“Color is my day-long obsession, joy and torment.” Claude Monet was a fine artist, actually a good bit better than fine and he could barely come to grips with unbridled possibility of color. It’s overwhelming, so much so that we tend to dismiss it. Photography is a terrific way to capture some of the inquisitiveness which makes us human. There are a few instances in which photography can show us little more than what we can view, but often photography reveals to us how little our eyes permit us to see. Normally we don’t see things as they are; the familiar is forced into the background of our focus. The couch we are sitting on is no longer a collection of darks and lights, patterns and textures; it is simply a couch. Even though we live in a world full of color, we often don’t appreciate how powerful colors are. We blend it into our minds and don’t notice the beauty of its affect. This project focuses solely on colors, not in one specific area, but in our environment.
This project made me ask myself: what color would define New York? If its sobriquet holds any weight the big apple should be red. Yet that doesn’t seem to do the city any justice. So I went to the place by which the rest of the world defines New York City: Times Square. I took a series of photos, and when I got home I realized that no single color could define this city. It is made up of the dark gray concrete, the peach-white-black-brown-olive skin, the canary yellow taxis, and the dim green waters of the Hudson and east rivers. It is made of an immense palette created by wistful men and women.
This past weekend I went to a cranberry farm in New Jersey and now I know a sea of cranberries makes for a gorgeous picture. It is at once light and heavy, similar to red, which is at once radiant and dire. The top of a cranberry ocean is a papery red-the red of Valentine’s Day, while just below the surface is ox blood and heartbreak. This photo is an exercise in the texture of red, the depth of the trees, and the lightness of the cranberries, made it a beautiful summary.
Graffiti is usually an exercise in futility. It is often of dimwitted design and message. I found an exception not 6 blocks from my house. I was walking toward the bus stop when a vagrant I passed said, “Enjoy your life miss.” I muttered “thanks” and as I looked at him I noticed this piece behind him. When I returned with my camera later that day, the man was nowhere to be found. But the colorful wall painting remained. The airy blues and yellows allowed for the message to shine through.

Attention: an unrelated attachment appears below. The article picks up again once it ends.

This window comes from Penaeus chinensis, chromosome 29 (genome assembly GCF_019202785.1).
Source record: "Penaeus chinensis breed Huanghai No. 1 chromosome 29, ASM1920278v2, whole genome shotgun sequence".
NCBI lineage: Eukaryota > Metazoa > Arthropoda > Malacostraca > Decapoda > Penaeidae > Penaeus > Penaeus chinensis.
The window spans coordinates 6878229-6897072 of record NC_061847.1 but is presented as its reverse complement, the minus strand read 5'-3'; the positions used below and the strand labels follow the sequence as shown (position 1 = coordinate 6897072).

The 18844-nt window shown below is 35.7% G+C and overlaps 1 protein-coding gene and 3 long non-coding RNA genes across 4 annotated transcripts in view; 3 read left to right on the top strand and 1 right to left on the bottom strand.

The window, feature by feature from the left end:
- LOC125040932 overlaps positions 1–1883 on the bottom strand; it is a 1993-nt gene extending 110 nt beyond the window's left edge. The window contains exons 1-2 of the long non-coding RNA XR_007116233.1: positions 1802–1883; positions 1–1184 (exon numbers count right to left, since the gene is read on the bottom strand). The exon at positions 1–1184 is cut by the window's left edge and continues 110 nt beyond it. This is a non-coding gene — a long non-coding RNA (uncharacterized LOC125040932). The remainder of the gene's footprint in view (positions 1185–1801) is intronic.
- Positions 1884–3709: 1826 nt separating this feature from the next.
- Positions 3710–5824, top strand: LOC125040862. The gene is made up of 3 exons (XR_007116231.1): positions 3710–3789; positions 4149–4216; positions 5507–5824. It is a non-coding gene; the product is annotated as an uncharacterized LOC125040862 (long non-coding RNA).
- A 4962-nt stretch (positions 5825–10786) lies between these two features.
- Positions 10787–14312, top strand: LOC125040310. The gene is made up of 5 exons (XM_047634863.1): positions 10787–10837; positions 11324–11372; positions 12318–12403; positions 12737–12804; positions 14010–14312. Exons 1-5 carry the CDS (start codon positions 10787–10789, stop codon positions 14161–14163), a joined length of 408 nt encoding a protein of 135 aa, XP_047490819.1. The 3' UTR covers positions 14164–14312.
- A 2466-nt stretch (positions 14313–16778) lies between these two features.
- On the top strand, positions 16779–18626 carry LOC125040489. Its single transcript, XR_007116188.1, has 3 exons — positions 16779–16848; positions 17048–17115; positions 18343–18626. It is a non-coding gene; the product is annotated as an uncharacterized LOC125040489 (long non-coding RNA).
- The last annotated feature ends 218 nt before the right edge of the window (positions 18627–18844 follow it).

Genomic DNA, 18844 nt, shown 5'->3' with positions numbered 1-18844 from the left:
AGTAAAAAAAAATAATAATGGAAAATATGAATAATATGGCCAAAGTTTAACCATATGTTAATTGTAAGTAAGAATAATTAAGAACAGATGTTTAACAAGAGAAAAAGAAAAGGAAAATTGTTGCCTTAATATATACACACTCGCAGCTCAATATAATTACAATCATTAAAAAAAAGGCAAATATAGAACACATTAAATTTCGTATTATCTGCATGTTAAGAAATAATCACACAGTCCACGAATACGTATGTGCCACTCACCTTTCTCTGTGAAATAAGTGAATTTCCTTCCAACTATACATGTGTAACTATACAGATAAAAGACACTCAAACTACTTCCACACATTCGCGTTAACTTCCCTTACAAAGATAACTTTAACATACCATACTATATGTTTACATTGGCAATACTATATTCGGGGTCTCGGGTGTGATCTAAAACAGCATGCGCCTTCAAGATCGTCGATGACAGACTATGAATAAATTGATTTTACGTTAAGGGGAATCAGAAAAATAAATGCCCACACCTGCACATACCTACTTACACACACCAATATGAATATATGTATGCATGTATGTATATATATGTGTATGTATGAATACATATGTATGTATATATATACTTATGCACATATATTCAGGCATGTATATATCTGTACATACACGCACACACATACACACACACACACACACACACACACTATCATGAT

Gray is my favorite color. It is the only color that can attribute itself to a majority of events, where the world of vibrancy lays no claim. Feelings are usually gray. When I saw the cat outside my window climbing a roof, I thought the whole image felt lonely and curious. It was a reflection of sorts.
Some writers seem to write with magma, nature paints with it. I was fiddling with my camera’s color accents at my kitchen table when suddenly I saw only reds and oranges. This cup which held both my tea and my reflection was colored a rich orange. The cup became irrelevant, and only the contents mattered. The other glasses became envious, and there was a revolution in the dishwasher.
Pink balloons regularly bring comfort. In the absence of other color they look isolated. The way talent is often isolated. This poses the question if any color or uniqueness is real when there is no comparison.
White and green are simply natural. A pure color scheme that is downright angelic. My mother brought these flowers home to add some ethereal beauty, the way mothers do. Only it looked so pure that it was deathly. It reminded me of pale faces and cold bodies on Sunday mornings.
I suppose this project made me more observant. I walk by the same church every day, and I just noticed the golden fountain fastened to the side of the building. It depicted a swan and a child dancing. The statue was a combination of liberty and freedom; it felt inherently American. And in no other color is American freedom more perfectly displayed than gold.
Winter is rearing its blustery head once again, and the trees go last and they go quietly. When a tree dies, its bark becomes faded and the leaves get blown away. But every so often there is a warm spell in the middle of October and the tree makes a final stand and leaves sprout right from the trunk and this time I got a snapshot. This green is a rebellion against the seasons and a hopeful stand for life.
When dealing with the colors of New York, one must take into account flags. We have over twenty ethnic parades, each of which has its own flag with its own myriad of colors. So at Washington, D.C., I took a picture of all the flags that hung there. The predominant color is red; the universal color of independence and sovereignty.
It is only fitting that at a park where children play under sprinklers would be the perfect place to find rainbows. The rainbow is an object of lore for kids and adults alike. It is the possibility of unending color, and perhaps a pot of gold. The rainbow here lies on the ground underneath jets of water. The picture is almost too perfect, children will step on this red-orange-yellow-green-blue-indigo-violet floor, and they’ll be happy.
I found a man and his mother who both wore fairly interesting shirts. Both mother and son wore Barack Obama shirts. Color became a paradox on November 4th, 2008. It is now both irrelevant and progressive.